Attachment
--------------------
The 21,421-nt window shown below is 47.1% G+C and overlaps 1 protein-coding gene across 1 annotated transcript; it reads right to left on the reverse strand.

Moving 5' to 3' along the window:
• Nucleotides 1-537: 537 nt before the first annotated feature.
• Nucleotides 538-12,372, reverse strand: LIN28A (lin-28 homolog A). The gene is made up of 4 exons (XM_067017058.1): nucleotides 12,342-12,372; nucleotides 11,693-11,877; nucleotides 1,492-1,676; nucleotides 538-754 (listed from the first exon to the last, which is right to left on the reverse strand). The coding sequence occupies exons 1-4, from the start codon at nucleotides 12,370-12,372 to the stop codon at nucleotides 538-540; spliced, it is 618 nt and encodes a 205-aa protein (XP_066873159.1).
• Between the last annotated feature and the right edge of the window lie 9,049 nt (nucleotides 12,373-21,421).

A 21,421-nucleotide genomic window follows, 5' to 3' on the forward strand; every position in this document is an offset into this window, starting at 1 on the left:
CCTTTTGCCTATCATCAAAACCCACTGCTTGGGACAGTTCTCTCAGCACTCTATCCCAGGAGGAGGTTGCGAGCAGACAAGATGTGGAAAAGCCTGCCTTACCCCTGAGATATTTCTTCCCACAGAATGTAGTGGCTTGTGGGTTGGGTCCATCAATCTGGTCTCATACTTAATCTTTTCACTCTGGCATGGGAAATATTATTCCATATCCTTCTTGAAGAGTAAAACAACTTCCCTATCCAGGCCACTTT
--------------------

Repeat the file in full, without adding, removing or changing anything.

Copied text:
The 21,421-nt window shown below is 47.1% G+C and overlaps 1 protein-coding gene across 1 annotated transcript; it reads right to left on the reverse strand.

Moving 5' to 3' along the window:
• Nucleotides 1-537: 537 nt before the first annotated feature.
• Nucleotides 538-12,372, reverse strand: LIN28A (lin-28 homolog A). The gene is made up of 4 exons (XM_067017058.1): nucleotides 12,342-12,372; nucleotides 11,693-11,877; nucleotides 1,492-1,676; nucleotides 538-754 (listed from the first exon to the last, which is right to left on the reverse strand). The coding sequence occupies exons 1-4, from the start codon at nucleotides 12,370-12,372 to the stop codon at nucleotides 538-540; spliced, it is 618 nt and encodes a 205-aa protein (XP_066873159.1).
• Between the last annotated feature and the right edge of the window lie 9,049 nt (nucleotides 12,373-21,421).

A 21,421-nucleotide genomic window follows, 5' to 3' on the forward strand; every position in this document is an offset into this window, starting at 1 on the left:
CCTTTTGCCTATCATCAAAACCCACTGCTTGGGACAGTTCTCTCAGCACTCTATCCCAGGAGGAGGTTGCGAGCAGACAAGATGTGGAAAAGCCTGCCTTACCCCTGAGATATTTCTTCCCACAGAATGTAGTGGCTTGTGGGTTGGGTCCATCAATCTGGTCTCATACTTAATCTTTTCACTCTGGCATGGGAAATATTATTCCATATCCTTCTTGAAGAGTAAAACAACTTCCCTATCCAGGCCACTTT